Let me present some notes concerning section Creating a Complete Custom Control/Adding Constituent Controls
of Chapter 3. I think there are some minor misprints and omissions which can confuse unaware reader. Sorry if I am wrong.
Second paragraph on page 77 states:
quote:Another way to ensure that your constituent controls have unique names is to not set the Id property for
your constituent controls. If you donât set the Id property then unique values are automatically generated
for the name and id attributes of your constituent controls when your custom control is added to the page.
However, these values are essentially random values, affected by what other controls on the page are also
assigned automatic identifiers.
But if you donât set Id property for constituent control its id attribute will not be rendered as opposed to name attribute and will not be available for client side code.
Another paragraph on page 77:
quote:You can retrieve the unique identifier thatâs assigned to a control after the control has been added to the
Controls collection. You can then use that identifier when generating client-side code. This Visual Basic
2005 code retrieves the unique client-side identifier for a control:
And further there is an example of retrieving UniqueID property.
First: it is ClientID property that can be used for client-side code not UniqueID (though internally UniqueID is used to get ClientID but format still differs). There is another sentence on page 76 that in my opinion indirectly erroneously states that id attribute for HTML control will be taken from UniqueID property:
quote:At run time, when the HTML for your control is generated, the unique identifier for your controlâs
client-side HTML is retrieved by reading your controlâs UniqueId property.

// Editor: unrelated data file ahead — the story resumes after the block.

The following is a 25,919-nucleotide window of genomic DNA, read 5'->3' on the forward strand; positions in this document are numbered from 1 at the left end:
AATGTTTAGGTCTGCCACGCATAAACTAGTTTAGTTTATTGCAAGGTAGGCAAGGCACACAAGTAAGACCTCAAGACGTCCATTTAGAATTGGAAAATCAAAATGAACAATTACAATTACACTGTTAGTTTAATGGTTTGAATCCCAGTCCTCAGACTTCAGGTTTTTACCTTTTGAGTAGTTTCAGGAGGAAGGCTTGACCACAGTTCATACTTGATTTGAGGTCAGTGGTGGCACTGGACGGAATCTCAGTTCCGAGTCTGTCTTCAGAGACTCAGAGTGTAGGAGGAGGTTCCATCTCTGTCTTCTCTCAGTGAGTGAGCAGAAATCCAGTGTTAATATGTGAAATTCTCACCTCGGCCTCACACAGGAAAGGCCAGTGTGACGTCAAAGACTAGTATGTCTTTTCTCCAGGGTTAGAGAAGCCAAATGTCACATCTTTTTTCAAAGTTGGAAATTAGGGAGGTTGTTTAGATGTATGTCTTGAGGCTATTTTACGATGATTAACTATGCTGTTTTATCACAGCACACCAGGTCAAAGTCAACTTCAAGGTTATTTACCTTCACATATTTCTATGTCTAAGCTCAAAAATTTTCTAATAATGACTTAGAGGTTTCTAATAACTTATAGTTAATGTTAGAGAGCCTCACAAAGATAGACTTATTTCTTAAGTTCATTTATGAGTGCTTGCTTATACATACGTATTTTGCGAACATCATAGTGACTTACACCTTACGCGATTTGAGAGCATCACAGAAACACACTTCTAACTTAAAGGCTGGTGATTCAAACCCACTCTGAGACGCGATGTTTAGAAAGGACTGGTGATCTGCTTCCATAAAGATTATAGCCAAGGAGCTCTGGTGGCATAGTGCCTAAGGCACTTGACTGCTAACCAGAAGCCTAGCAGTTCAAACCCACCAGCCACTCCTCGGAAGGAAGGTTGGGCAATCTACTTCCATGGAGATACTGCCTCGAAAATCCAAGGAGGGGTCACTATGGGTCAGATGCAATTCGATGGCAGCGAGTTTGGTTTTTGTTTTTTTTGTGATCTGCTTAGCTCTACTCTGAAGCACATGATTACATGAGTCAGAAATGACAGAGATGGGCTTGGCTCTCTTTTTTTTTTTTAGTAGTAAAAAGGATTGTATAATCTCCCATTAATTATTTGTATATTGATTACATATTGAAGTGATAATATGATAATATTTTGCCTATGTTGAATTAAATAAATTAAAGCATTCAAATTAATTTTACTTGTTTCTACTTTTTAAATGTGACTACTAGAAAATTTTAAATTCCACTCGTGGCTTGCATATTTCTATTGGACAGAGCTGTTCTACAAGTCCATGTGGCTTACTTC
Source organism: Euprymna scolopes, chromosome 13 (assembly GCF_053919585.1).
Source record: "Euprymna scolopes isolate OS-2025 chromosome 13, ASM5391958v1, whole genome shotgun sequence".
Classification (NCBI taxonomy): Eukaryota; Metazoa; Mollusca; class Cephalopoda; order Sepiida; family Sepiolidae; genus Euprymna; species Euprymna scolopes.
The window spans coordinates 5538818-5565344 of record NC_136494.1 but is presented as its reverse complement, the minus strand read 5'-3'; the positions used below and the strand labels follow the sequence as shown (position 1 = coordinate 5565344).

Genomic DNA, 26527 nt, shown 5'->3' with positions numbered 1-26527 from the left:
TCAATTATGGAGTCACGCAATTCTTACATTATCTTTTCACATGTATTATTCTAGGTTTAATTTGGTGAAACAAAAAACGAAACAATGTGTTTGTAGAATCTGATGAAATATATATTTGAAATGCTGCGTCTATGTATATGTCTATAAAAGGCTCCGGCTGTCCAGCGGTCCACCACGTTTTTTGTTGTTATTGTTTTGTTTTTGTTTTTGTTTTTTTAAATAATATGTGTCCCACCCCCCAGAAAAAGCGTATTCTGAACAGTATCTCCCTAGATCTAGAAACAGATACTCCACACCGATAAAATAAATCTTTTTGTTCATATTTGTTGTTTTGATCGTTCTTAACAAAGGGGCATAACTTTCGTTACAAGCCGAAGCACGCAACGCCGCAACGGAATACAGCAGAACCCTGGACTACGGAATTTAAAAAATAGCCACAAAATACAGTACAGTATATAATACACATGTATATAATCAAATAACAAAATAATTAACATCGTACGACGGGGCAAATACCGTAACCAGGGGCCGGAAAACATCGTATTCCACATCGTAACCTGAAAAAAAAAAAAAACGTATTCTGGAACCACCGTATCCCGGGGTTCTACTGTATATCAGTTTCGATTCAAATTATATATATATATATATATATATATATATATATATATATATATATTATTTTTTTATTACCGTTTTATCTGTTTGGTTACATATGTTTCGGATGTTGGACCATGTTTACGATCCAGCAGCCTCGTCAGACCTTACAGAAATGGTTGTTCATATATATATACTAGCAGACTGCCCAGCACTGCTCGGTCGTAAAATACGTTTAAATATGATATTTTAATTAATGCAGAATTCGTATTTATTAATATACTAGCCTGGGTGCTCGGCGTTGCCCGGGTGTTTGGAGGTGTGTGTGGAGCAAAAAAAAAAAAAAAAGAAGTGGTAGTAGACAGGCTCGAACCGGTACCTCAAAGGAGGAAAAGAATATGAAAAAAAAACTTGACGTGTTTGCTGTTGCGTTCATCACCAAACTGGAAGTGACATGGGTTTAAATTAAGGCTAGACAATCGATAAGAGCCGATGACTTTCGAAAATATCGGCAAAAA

Second â code example in VB
and C# shows that instance of button is created and a variable is set to this buttonâs UniqueID property value. But control is not added to Controls collection so its UniqueID is null (or Nothing for VB
). So the example seems to use a negative proof method of explanation if it was intentionally.
Third and the last â name of property is UniqueID not UniqueId and whereas it is valid for VB
, C# variant of the example wonât compile.
Page 76. Last code block.
Misprint: C# variant of overridden property UniqueID has parentheses after property name.
Next to last code block on page 74 and first code block on page 77 have spaces inside name and id attributes values whereas they should literally reproduce HTML generated code.
Second code block on page 77 introduce an example of HTML generated by two instances of BookDetail control which contains buttons âSubmitâ and âResetâ (value attributes). But the second instance of the control has value attribute set to âon clickâ for both buttons. As it is supposed that we are generating this control completely in code it is unlikely that it was done intentionally.
Third paragraph on page 75 contains sentence:
quote:If the control is in a Panel on a user control, all three properties
point to different objects: the Page property points to the Page object, the Panel property points to the
Panel, and the NamingContainer points to the user control.
Misprint: Panel property points to the Panel
instead of Parent property points to the Panel
Once again sorry if I am wrong. Actually I think the book is great. Thank you.